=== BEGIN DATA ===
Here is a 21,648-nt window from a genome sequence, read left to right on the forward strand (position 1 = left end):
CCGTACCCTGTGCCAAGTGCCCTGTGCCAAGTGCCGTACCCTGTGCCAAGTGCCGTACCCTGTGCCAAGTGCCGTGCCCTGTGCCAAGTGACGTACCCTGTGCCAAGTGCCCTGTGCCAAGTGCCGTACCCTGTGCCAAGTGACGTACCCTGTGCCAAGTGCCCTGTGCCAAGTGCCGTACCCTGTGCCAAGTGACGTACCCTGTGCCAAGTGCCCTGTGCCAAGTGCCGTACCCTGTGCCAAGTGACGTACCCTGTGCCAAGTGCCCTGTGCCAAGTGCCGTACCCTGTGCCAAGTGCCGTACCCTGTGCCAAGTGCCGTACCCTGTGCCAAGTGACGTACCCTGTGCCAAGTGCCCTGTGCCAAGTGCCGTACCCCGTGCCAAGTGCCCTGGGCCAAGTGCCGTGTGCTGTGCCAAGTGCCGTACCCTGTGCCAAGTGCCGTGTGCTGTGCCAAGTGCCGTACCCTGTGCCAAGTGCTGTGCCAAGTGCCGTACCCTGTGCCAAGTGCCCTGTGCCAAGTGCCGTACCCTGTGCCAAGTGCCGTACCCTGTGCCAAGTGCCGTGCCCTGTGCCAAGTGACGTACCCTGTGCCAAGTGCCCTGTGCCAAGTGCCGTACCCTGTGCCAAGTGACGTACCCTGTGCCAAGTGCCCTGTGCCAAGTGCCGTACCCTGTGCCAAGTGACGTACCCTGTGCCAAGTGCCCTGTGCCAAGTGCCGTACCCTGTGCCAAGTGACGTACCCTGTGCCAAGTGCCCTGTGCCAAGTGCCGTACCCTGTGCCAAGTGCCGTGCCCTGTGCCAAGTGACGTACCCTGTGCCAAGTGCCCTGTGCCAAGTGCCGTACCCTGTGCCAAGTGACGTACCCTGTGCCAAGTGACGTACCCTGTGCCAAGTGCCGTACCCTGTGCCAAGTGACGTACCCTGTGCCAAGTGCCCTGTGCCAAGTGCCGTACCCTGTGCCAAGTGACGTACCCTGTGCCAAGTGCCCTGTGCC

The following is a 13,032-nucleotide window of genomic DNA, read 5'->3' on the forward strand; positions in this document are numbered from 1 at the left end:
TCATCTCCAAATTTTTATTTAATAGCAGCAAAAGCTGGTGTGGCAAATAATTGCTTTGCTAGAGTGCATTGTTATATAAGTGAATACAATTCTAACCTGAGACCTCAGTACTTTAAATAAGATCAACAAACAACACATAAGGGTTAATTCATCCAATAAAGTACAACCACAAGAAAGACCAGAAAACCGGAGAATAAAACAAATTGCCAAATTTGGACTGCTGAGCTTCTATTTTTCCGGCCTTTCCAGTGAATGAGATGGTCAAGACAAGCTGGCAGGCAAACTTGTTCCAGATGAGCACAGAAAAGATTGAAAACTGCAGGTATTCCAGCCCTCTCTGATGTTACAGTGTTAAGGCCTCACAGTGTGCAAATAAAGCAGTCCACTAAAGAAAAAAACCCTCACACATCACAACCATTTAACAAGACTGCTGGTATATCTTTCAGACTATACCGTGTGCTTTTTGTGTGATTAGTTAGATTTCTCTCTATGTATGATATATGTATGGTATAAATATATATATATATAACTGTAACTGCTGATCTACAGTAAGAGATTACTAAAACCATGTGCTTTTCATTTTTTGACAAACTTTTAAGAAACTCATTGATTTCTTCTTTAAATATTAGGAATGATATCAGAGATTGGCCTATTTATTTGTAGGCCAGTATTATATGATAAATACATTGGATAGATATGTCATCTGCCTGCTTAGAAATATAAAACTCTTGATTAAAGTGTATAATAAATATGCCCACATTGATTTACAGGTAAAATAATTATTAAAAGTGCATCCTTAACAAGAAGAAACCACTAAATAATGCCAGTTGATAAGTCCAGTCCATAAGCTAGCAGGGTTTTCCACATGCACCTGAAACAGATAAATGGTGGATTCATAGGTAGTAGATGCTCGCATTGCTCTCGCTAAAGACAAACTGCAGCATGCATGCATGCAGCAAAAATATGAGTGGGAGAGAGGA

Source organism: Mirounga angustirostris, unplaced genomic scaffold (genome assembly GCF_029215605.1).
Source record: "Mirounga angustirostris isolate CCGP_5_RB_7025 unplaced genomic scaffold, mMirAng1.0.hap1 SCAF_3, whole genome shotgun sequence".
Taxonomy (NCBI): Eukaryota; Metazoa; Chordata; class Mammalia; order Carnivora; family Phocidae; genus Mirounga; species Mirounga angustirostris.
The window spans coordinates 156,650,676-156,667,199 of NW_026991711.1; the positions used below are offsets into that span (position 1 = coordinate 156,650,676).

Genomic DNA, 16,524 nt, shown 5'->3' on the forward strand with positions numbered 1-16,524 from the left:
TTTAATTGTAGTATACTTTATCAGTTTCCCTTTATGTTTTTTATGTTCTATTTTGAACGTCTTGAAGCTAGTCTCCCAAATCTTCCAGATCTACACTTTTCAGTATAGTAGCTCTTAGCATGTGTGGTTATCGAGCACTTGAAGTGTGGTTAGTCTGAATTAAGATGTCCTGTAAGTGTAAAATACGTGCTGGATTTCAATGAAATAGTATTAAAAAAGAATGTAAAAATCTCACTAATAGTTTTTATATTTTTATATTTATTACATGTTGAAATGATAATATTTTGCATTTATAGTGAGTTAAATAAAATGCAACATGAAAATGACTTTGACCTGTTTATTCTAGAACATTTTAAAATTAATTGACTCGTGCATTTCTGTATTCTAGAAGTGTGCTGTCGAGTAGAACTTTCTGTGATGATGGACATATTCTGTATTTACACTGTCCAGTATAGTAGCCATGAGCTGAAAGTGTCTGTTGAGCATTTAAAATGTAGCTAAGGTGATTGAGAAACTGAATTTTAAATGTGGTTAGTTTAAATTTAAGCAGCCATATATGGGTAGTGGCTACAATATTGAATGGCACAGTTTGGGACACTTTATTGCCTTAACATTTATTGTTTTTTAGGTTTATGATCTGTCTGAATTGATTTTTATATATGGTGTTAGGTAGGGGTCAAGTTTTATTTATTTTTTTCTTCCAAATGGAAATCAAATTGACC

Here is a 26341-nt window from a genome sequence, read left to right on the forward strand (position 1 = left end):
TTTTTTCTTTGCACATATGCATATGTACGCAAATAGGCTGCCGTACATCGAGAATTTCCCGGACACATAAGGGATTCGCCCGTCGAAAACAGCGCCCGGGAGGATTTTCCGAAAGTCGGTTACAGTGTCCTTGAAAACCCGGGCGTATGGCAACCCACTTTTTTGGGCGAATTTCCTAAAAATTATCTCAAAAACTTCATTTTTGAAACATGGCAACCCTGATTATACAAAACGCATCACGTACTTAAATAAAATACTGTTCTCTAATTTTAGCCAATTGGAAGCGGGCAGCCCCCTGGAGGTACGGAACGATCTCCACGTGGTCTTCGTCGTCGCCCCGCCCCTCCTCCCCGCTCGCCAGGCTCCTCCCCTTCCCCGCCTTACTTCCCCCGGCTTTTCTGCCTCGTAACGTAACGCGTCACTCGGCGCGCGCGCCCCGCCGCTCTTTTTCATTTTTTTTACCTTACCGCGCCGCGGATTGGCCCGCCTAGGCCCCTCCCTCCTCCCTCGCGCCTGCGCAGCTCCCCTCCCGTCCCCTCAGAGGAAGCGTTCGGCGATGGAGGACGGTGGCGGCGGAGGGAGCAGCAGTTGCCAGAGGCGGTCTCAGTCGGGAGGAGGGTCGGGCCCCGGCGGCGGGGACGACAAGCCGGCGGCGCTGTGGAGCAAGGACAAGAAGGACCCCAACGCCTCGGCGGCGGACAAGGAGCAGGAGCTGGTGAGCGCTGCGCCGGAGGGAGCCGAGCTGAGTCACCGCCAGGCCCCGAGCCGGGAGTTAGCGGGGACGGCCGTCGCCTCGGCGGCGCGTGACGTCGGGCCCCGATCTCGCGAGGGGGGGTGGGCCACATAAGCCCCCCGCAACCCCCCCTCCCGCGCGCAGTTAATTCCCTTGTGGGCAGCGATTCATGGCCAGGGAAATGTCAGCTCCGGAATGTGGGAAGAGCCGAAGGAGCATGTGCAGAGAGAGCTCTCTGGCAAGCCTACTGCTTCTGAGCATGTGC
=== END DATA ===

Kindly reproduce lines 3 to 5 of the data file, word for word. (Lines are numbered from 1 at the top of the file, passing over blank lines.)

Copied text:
The following is a 13,032-nucleotide window of genomic DNA, read 5'->3' on the forward strand; positions in this document are numbered from 1 at the left end:
TCATCTCCAAATTTTTATTTAATAGCAGCAAAAGCTGGTGTGGCAAATAATTGCTTTGCTAGAGTGCATTGTTATATAAGTGAATACAATTCTAACCTGAGACCTCAGTACTTTAAATAAGATCAACAAACAACACATAAGGGTTAATTCATCCAATAAAGTACAACCACAAGAAAGACCAGAAAACCGGAGAATAAAACAAATTGCCAAATTTGGACTGCTGAGCTTCTATTTTTCCGGCCTTTCCAGTGAATGAGATGGTCAAGACAAGCTGGCAGGCAAACTTGTTCCAGATGAGCACAGAAAAGATTGAAAACTGCAGGTATTCCAGCCCTCTCTGATGTTACAGTGTTAAGGCCTCACAGTGTGCAAATAAAGCAGTCCACTAAAGAAAAAAACCCTCACACATCACAACCATTTAACAAGACTGCTGGTATATCTTTCAGACTATACCGTGTGCTTTTTGTGTGATTAGTTAGATTTCTCTCTATGTATGATATATGTATGGTATAAATATATATATATATAACTGTAACTGCTGATCTACAGTAAGAGATTACTAAAACCATGTGCTTTTCATTTTTTGACAAACTTTTAAGAAACTCATTGATTTCTTCTTTAAATATTAGGAATGATATCAGAGATTGGCCTATTTATTTGTAGGCCAGTATTATATGATAAATACATTGGATAGATATGTCATCTGCCTGCTTAGAAATATAAAACTCTTGATTAAAGTGTATAATAAATATGCCCACATTGATTTACAGGTAAAATAATTATTAAAAGTGCATCCTTAACAAGAAGAAACCACTAAATAATGCCAGTTGATAAGTCCAGTCCATAAGCTAGCAGGGTTTTCCACATGCACCTGAAACAGATAAATGGTGGATTCATAGGTAGTAGATGCTCGCATTGCTCTCGCTAAAGACAAACTGCAGCATGCATGCATGCAGCAAAAATATGAGTGGGAGAGAGGA

Source organism: Mirounga angustirostris, unplaced genomic scaffold (genome assembly GCF_029215605.1).